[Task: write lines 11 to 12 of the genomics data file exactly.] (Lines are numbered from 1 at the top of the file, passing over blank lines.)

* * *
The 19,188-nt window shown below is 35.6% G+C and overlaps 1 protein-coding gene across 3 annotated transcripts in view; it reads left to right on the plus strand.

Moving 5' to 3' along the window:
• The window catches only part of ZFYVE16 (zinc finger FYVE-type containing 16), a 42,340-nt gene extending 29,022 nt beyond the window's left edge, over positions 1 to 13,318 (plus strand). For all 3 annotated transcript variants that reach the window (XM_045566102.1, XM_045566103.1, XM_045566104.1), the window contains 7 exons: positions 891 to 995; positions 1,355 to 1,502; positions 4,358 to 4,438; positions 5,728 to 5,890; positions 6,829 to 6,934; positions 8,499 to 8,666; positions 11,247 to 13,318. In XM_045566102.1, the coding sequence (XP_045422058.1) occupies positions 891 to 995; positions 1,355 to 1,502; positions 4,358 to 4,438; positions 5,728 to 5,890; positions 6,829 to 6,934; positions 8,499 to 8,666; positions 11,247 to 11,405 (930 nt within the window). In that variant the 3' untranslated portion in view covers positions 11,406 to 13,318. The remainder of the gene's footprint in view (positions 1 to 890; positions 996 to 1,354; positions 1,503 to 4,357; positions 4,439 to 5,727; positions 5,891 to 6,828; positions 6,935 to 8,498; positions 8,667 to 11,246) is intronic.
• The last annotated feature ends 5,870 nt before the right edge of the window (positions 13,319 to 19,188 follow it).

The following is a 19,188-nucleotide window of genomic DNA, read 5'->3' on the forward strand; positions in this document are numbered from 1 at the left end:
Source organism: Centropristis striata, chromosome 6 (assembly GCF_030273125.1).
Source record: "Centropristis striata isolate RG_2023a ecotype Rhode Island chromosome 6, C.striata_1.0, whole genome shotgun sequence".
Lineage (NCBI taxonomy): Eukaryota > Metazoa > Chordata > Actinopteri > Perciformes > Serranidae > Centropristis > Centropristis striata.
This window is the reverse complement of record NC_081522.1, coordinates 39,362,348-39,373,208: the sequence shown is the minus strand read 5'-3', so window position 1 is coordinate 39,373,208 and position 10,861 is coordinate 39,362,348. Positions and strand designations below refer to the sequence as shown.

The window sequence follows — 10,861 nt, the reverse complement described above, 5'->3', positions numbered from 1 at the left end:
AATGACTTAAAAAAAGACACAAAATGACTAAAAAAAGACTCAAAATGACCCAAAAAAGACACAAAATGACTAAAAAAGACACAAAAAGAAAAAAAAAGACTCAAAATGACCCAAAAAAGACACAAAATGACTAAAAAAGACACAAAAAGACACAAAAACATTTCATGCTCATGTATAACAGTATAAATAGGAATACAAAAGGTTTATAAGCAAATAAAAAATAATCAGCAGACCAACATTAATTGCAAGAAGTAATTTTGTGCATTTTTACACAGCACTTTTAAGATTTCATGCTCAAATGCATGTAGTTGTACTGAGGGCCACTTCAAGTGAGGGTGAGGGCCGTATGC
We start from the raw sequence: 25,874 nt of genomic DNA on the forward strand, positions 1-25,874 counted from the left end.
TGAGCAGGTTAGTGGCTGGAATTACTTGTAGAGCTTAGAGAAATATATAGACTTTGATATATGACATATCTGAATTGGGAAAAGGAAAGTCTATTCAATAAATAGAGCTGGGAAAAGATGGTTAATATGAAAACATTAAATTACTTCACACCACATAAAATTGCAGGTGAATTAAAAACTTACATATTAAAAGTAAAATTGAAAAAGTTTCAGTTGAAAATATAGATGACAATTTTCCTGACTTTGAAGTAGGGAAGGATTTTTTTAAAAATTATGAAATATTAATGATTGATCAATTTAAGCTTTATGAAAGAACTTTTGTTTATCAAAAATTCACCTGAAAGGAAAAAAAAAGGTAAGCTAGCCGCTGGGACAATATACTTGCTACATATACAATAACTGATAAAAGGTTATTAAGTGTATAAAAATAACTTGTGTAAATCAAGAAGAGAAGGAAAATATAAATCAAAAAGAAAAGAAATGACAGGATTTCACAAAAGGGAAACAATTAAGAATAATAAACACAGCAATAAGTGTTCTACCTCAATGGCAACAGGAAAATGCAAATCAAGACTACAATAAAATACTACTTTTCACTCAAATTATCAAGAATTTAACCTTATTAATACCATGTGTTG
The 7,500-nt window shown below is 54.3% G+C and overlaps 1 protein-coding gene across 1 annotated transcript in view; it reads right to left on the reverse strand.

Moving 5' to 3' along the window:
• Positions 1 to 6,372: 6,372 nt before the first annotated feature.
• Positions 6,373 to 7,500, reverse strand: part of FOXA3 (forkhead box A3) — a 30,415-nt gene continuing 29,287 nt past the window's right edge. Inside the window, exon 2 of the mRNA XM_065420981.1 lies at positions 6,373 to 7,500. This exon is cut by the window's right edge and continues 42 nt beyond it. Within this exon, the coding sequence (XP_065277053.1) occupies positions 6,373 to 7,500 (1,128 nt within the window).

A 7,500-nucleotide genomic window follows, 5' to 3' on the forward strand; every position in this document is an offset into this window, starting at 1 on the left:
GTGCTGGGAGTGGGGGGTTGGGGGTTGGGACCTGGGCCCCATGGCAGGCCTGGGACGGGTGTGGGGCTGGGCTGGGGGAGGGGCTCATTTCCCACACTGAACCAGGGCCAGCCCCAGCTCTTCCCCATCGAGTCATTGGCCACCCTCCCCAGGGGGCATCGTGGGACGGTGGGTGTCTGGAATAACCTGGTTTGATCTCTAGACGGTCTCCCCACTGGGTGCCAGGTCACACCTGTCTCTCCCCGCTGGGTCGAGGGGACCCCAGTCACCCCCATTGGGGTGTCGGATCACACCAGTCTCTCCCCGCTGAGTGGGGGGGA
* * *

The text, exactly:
AATGACTTAAAAAAAGACACAAAATGACTAAAAAAAGACTCAAAATGACCCAAAAAAGACACAAAATGACTAAAAAAGACACAAAAAGAAAAAAAAAGACTCAAAATGACCCAAAAAAGACACAAAATGACTAAAAAAGACACAAAAAGACACAAAAACATTTCATGCTCATGTATAACAGTATAAATAGGAATACAAAAGGTTTATAAGCAAATAAAAAATAATCAGCAGACCAACATTAATTGCAAGAAGTAATTTTGTGCATTTTTACACAGCACTTTTAAGATTTCATGCTCAAATGCATGTAGTTGTACTGAGGGCCACTTCAAGTGAGGGTGAGGGCCGTATGC
We start from the raw sequence: 25,874 nt of genomic DNA on the forward strand, positions 1-25,874 counted from the left end.